MPS digs into state testing data
2022 results show some areas of progress, district staff says
MARSHALL — Last year, students at Marshall Public Schools made strides in some academic areas and struggled in others, according to state test data. MPS Director of Teaching and Learning Beth Ritter said there were some areas to celebrate.
“We’re doing very well in science,” Ritter told school board members Monday. Marshall students did better than the statewide achievement level in science on the Minnesota Comprehensive Assessment. A total of 60.1% of fifth- graders, 31.1% of eighth-graders, and 49% of high school students met or exceeded state standards.
The majority of MPS students also did better than the statewide level in math, Ritter said.
“It really does demonstrate and show all the hard work that our teachers are doing day in and day out,” she said.
At Monday’s school board meeting, Ritter gave an overview of school district data from the 2021-22 academic year. The board would also get into the results in more depth in a work session later that day.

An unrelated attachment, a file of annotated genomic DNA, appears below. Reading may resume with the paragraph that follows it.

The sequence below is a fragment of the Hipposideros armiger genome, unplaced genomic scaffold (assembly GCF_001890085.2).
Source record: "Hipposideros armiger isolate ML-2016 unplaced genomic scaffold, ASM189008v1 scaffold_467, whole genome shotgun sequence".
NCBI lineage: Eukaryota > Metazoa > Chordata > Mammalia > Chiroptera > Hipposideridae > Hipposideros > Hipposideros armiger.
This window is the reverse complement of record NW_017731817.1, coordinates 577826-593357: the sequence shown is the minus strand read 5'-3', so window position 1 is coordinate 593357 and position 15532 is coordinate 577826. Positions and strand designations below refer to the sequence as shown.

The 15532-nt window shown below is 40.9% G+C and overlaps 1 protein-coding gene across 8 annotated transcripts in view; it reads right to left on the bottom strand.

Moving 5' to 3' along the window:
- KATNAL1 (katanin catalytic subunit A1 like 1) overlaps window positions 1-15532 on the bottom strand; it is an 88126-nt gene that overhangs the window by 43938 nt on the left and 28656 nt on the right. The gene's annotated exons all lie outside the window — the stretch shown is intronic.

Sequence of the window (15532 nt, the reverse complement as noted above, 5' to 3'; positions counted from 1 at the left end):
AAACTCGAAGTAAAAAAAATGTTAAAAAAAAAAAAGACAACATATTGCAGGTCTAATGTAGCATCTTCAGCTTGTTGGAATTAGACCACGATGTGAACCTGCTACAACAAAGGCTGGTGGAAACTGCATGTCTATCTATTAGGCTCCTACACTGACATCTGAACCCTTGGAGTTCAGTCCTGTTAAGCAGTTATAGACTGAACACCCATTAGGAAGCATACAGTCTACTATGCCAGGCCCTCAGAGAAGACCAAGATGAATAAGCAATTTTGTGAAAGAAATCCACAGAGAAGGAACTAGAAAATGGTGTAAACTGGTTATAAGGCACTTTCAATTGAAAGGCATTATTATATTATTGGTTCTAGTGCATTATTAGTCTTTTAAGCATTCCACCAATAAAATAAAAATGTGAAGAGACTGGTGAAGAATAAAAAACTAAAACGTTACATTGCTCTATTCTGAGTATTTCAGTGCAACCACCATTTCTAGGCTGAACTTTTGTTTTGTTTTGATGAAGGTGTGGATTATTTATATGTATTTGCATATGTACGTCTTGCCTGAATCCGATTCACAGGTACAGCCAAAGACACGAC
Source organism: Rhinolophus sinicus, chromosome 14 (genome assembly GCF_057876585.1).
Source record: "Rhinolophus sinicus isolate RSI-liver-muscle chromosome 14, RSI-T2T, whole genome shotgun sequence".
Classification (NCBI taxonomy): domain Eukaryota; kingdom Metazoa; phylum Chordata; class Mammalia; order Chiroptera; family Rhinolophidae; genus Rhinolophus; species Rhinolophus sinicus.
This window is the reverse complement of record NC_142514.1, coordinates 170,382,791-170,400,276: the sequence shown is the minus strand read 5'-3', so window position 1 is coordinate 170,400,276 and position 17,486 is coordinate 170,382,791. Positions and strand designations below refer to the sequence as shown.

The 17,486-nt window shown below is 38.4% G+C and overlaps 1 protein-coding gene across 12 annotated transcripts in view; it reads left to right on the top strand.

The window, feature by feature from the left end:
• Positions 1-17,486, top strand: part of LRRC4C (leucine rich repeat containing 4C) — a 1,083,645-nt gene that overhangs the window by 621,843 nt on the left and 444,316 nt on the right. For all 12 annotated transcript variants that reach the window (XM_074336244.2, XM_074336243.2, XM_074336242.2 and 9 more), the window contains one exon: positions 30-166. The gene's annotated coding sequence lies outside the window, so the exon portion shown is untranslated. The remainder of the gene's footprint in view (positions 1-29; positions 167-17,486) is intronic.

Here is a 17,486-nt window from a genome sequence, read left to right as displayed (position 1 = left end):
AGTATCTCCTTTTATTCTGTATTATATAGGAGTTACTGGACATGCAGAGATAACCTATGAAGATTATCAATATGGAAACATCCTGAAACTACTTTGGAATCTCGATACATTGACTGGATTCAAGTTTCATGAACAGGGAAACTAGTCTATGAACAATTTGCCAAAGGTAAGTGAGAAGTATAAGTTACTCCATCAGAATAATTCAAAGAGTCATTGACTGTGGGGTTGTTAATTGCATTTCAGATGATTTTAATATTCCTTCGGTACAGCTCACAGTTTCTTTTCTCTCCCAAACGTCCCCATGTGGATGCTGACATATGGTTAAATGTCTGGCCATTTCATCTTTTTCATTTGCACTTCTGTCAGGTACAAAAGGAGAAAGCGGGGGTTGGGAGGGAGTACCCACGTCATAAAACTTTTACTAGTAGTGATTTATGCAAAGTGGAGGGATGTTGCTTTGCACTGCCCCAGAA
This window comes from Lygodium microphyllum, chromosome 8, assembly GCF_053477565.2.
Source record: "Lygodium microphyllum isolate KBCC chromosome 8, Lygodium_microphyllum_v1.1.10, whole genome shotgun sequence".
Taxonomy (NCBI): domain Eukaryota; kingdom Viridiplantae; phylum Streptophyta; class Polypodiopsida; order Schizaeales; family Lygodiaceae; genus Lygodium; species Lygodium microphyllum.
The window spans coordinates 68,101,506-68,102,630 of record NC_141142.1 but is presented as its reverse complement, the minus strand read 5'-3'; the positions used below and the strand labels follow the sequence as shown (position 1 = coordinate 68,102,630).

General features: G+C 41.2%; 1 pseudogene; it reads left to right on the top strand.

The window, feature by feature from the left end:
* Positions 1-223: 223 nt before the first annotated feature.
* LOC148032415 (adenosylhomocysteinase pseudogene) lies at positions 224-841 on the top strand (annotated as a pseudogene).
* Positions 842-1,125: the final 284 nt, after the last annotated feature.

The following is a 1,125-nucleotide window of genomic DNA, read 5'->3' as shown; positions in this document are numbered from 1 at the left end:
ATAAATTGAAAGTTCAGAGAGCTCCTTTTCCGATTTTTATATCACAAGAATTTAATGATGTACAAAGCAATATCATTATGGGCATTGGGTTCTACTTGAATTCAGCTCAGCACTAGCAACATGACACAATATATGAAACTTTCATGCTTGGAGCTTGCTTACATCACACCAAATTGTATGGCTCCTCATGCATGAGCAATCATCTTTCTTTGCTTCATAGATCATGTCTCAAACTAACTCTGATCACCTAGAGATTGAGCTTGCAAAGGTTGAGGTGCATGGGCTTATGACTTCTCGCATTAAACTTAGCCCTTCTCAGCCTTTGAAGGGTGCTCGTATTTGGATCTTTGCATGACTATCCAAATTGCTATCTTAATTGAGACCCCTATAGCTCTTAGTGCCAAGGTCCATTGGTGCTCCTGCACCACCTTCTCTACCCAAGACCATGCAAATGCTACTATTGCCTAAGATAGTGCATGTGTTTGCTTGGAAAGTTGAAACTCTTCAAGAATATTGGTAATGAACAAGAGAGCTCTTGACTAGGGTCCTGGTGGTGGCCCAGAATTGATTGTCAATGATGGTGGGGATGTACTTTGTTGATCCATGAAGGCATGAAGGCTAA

Ritter said the data she presented was also available to the public on the Minnesota Department of Education’s Minnesota Report Card.
“This is good snapshot data of what’s happened the previous year,” said Superintendent Jeremy Williams.
“This is more big-picture info, I would say,” Ritter said.
Ritter said the disruptions of the COVID pandemic had an affect on students. There were areas that MPS needed to work on, she said. For example, students who took the MCAs in grades 3-7 fell behind the statewide achievement level in reading.
At the same time, students were making progress in some academic areas. At Southview Elementary, 28.7% of students improved their achievement level in reading, compared to a statewide level of 20.2%, Ritter said. At Marshall Middle School, 29.5% of students improved their achievement level in math, compared to a statewide level of 18.2%.
English language learners at MPS also made progress last school year, she said. A total of 45 multilingual students improved in English enough to exit the English learner program last year.
“Our kids are improving, and that’s what we want to see,” Ritter said of the 2021-22 data. “That’s really what we’re looking at, because we know our kids – all kids in general – fell behind during COVID. Our teachers did a phenomenal job of working with the resources we had and teaching at home, but we know it’s best to be in person, and we couldn’t be.”